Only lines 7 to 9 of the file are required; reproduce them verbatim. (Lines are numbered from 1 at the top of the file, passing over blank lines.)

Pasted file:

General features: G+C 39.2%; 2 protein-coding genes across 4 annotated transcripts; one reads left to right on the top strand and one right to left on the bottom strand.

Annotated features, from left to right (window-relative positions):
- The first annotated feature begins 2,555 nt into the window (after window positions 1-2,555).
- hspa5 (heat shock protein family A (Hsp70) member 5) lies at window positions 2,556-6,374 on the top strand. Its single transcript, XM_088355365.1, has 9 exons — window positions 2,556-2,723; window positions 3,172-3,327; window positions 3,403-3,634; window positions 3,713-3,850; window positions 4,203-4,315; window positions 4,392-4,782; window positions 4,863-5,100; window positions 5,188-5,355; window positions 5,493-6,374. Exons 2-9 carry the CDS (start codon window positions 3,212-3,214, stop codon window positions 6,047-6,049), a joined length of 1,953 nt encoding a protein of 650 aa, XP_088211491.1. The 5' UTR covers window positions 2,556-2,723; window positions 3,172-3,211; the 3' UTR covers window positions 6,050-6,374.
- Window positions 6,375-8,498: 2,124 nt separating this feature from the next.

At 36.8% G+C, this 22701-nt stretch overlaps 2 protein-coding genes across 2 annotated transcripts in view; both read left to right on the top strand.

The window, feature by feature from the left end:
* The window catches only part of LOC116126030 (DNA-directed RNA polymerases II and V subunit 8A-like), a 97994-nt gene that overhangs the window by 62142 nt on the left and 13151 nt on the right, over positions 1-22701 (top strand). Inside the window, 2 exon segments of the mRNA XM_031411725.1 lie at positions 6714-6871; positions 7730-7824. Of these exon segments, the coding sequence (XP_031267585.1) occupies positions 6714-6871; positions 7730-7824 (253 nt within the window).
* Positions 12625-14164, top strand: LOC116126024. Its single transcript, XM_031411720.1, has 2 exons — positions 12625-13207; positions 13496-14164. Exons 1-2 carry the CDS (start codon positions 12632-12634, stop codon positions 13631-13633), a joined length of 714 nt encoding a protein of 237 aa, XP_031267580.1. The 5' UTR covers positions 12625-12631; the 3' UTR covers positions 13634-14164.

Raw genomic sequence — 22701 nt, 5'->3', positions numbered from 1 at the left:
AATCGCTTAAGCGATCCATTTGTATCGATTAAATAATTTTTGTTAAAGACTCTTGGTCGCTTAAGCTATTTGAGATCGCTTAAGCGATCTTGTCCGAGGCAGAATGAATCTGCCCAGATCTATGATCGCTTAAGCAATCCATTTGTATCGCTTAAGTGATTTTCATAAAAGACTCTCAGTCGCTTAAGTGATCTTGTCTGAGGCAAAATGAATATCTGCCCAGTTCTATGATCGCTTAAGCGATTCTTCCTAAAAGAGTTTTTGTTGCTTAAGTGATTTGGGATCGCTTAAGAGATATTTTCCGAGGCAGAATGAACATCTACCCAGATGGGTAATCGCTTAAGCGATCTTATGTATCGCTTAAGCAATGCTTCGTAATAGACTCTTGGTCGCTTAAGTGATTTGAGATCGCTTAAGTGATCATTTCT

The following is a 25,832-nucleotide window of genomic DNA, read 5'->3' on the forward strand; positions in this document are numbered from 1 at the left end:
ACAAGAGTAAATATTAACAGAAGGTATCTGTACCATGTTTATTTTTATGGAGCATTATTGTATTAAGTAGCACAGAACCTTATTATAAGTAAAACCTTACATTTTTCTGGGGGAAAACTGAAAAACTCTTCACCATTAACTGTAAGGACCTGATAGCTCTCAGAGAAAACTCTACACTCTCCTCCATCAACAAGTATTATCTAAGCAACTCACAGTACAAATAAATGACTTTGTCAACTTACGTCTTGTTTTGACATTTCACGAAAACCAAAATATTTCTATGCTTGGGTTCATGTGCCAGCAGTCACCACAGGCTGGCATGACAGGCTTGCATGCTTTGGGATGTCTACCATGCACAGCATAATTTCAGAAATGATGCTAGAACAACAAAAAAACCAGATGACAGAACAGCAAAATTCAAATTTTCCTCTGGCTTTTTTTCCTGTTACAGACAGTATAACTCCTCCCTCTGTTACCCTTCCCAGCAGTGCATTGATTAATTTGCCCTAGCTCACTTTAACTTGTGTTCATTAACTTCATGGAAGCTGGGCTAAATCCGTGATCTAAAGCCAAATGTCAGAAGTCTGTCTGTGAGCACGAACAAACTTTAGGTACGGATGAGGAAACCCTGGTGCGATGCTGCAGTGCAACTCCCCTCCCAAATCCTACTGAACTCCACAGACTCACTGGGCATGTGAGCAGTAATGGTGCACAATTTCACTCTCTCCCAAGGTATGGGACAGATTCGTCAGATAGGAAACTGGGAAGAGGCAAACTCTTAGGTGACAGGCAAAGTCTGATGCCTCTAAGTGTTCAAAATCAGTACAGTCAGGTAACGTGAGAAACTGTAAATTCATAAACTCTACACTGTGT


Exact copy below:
The window, feature by feature from the left end:
* The window catches only part of LOC116126030 (DNA-directed RNA polymerases II and V subunit 8A-like), a 97994-nt gene that overhangs the window by 62142 nt on the left and 13151 nt on the right, over positions 1-22701 (top strand). Inside the window, 2 exon segments of the mRNA XM_031411725.1 lie at positions 6714-6871; positions 7730-7824. Of these exon segments, the coding sequence (XP_031267585.1) occupies positions 6714-6871; positions 7730-7824 (253 nt within the window).
* Positions 12625-14164, top strand: LOC116126024. Its single transcript, XM_031411720.1, has 2 exons — positions 12625-13207; positions 13496-14164. Exons 1-2 carry the CDS (start codon positions 12632-12634, stop codon positions 13631-13633), a joined length of 714 nt encoding a protein of 237 aa, XP_031267580.1. The 5' UTR covers positions 12625-12631; the 3' UTR covers positions 13634-14164.